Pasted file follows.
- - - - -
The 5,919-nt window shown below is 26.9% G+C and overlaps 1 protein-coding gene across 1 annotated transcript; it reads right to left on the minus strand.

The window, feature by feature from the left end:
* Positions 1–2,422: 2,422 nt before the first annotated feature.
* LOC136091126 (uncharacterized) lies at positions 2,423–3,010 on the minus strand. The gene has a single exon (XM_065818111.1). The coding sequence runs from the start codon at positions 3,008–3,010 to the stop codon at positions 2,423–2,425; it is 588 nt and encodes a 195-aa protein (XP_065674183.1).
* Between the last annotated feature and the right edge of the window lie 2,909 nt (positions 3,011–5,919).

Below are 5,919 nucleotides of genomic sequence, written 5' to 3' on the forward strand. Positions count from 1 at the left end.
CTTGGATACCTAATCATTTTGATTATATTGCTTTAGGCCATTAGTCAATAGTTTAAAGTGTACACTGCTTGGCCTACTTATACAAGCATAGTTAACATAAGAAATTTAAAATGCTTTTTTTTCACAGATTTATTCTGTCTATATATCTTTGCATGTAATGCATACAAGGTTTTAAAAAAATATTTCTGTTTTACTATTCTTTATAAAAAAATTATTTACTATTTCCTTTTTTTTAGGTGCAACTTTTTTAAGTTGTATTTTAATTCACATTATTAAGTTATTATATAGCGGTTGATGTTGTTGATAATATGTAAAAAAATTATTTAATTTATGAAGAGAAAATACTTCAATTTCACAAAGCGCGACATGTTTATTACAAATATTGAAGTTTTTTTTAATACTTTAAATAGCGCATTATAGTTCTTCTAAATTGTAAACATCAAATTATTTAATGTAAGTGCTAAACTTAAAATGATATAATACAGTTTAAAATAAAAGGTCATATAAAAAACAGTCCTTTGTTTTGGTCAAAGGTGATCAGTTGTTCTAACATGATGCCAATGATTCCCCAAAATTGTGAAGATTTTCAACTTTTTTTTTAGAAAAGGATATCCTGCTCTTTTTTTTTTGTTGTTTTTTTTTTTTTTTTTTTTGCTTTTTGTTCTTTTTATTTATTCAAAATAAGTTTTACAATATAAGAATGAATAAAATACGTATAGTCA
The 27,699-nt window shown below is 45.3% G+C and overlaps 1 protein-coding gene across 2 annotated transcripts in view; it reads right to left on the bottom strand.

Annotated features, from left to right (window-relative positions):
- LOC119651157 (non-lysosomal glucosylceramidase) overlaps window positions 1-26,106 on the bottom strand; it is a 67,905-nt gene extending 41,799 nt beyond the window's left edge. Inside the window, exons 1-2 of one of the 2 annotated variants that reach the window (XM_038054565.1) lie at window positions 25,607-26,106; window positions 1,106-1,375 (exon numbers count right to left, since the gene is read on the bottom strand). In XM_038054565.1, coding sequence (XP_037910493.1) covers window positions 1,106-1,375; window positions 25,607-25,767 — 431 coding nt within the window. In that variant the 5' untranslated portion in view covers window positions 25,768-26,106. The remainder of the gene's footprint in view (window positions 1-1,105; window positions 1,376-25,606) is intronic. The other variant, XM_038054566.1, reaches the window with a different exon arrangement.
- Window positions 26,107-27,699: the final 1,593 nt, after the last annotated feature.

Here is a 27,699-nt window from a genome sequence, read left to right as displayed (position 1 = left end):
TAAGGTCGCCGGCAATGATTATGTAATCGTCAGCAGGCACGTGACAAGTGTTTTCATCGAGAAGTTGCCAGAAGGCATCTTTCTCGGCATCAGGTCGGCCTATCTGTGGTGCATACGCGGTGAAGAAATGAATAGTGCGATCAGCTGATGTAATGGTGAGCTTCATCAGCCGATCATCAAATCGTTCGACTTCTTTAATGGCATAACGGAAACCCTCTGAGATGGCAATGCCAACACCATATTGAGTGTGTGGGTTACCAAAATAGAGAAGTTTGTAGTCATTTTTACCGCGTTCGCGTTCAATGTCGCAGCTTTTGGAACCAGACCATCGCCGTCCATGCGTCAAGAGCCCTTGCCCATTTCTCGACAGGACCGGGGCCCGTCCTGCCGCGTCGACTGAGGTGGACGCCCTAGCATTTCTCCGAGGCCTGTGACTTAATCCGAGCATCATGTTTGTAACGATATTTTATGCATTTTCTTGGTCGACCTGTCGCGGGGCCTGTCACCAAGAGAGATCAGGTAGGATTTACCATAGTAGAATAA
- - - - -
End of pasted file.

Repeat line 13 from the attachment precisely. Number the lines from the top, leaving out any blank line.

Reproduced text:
TAAGGTCGCCGGCAATGATTATGTAATCGTCAGCAGGCACGTGACAAGTGTTTTCATCGAGAAGTTGCCAGAAGGCATCTTTCTCGGCATCAGGTCGGCCTATCTGTGGTGCATACGCGGTGAAGAAATGAATAGTGCGATCAGCTGATGTAATGGTGAGCTTCATCAGCCGATCATCAAATCGTTCGACTTCTTTAATGGCATAACGGAAACCCTCTGAGATGGCAATGCCAACACCATATTGAGTGTGTGGGTTACCAAAATAGAGAAGTTTGTAGTCATTTTTACCGCGTTCGCGTTCAATGTCGCAGCTTTTGGAACCAGACCATCGCCGTCCATGCGTCAAGAGCCCTTGCCCATTTCTCGACAGGACCGGGGCCCGTCCTGCCGCGTCGACTGAGGTGGACGCCCTAGCATTTCTCCGAGGCCTGTGACTTAATCCGAGCATCATGTTTGTAACGATATTTTATGCATTTTCTTGGTCGACCTGTCGCGGGGCCTGTCACCAAGAGAGATCAGGTAGGATTTACCATAGTAGAATAA